Pub crawls send participants on a trek across the city to visit different bars, try unique brews, explore the neighborhood, and meet new people. Many restaurants and bars are eager to join up with nonprofits to raise money this way. After all, they get a large group of patrons and you get a portion of the day’s sales. 

But maybe the majority of your donors aren’t of drinking age, or you want a more family-friendly event. Don’t worry! You can organize another kind of crawl that’s just as fun. Try a beauty crawl, in which your participants get pampered at the nail salon, hair salon, massage parlor, and more. There are also art crawls, taco crawls, cupcake crawls, and more!

Raise money by selling different ticket packages, like a VIP package that covers the full crawl plus a gift. Don’t forget to sell themed crawl T-shirts, like pink T-shirts for your breast cancer research charity. You’ll clean up in ticket and merchandise sales, and your participants walk away with wonderful memories.

7. Birthday wishes

Celebrating GIF

Charities face the constant challenge of coming up with event ideas and determining what truly works. Resources are limited — you can only test out so many bake sales, golf tournaments, galas, and more throughout the year. The good news is that there’s one charity event that you can host every single day without any work: a birthday fundraiser! 

Ask your supporters to pledge their birthday to your charity and encourage them to collect donations rather than birthday presents. 

Birthday fundraisers work really well because they draw on the concept of social proof. When people see others giving and talking passionately about a cause, they’ll feel inspired to donate too.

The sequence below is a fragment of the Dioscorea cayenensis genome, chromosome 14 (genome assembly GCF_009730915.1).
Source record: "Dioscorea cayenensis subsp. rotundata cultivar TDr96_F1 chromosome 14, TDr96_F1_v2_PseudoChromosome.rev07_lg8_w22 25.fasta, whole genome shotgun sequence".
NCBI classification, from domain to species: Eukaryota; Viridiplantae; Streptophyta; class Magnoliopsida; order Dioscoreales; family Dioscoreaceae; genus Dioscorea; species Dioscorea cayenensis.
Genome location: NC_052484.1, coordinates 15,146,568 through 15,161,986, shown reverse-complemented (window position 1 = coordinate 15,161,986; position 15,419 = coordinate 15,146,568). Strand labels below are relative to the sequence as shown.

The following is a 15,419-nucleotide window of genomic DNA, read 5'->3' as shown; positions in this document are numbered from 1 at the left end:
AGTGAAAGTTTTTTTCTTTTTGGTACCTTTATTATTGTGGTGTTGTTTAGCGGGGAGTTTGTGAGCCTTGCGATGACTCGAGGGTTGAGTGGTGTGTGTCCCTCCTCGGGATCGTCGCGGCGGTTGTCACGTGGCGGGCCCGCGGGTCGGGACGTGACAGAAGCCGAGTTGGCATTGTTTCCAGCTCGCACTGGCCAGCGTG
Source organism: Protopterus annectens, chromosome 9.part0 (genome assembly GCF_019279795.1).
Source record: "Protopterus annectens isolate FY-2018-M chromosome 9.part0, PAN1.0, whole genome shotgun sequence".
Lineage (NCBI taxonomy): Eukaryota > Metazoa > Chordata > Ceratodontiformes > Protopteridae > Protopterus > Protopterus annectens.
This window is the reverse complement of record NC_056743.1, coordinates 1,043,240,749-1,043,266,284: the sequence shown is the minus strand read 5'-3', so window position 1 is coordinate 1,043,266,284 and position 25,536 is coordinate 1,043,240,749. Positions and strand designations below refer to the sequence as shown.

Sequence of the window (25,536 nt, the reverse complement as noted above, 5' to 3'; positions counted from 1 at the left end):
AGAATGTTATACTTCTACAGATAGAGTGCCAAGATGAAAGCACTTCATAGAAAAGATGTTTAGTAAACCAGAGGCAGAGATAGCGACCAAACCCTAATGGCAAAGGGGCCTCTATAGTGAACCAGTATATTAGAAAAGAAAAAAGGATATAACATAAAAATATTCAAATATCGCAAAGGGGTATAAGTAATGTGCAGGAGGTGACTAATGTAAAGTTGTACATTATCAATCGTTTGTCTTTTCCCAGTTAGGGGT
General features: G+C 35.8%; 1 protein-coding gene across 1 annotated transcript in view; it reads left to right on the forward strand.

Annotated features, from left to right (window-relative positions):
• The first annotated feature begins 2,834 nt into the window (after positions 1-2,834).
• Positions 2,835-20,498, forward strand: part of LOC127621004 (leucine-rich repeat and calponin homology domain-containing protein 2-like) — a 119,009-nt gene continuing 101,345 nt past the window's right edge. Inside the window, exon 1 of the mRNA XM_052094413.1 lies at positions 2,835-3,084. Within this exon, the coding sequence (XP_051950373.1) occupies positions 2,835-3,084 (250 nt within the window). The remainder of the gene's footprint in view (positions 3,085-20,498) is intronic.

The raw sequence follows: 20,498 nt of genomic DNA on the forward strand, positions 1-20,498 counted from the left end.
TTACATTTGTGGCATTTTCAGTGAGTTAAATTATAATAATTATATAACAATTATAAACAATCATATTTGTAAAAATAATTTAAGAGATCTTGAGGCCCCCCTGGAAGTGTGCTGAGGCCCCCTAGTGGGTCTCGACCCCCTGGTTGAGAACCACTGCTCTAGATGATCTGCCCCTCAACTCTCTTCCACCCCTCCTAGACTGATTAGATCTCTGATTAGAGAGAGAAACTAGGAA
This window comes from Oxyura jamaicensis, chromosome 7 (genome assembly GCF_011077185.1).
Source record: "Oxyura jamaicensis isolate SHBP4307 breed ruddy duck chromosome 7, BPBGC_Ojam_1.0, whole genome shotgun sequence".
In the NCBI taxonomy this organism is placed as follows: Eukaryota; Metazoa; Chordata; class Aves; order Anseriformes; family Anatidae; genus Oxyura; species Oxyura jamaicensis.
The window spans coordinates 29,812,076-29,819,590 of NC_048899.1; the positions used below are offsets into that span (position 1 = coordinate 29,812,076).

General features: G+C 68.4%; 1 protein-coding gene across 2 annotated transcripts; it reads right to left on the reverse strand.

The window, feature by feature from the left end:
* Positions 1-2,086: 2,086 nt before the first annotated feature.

For the most success, include a page on your website with directions and tips on hosting a birthday fundraiser. List suggested donation amounts and explain what each giving level does for your charity. It’s also common for people to ask for donations that match their age or birth date. For instance, a 36-year-old asks for $36 per person, or $18 if their birthday is January 18.

Choosing the right charity event 💛

You’ve now got seven fresh charity event ideas to raise funds with ease, but how do you pick the right one? Look for three qualities: Your event should attract and excite your target supporters, reflect your charity’s mission, and match up with your skills and resources (time, budget, number of volunteers, etc.). 

Remember, this list is a jumping off point — your next step is to take these ideas and examples and make them your own! Experiment with different themes, challenges, speakers, locations, and prizes. 

Looking for more inspiration? Check out these other amazing ideas for your next event:

Written By

Written by
Rachel Mills
Rachel is a fundraising and marketing consultant for nonprofits whose aspiration since she was 16-years-old is simply this: help others, help others.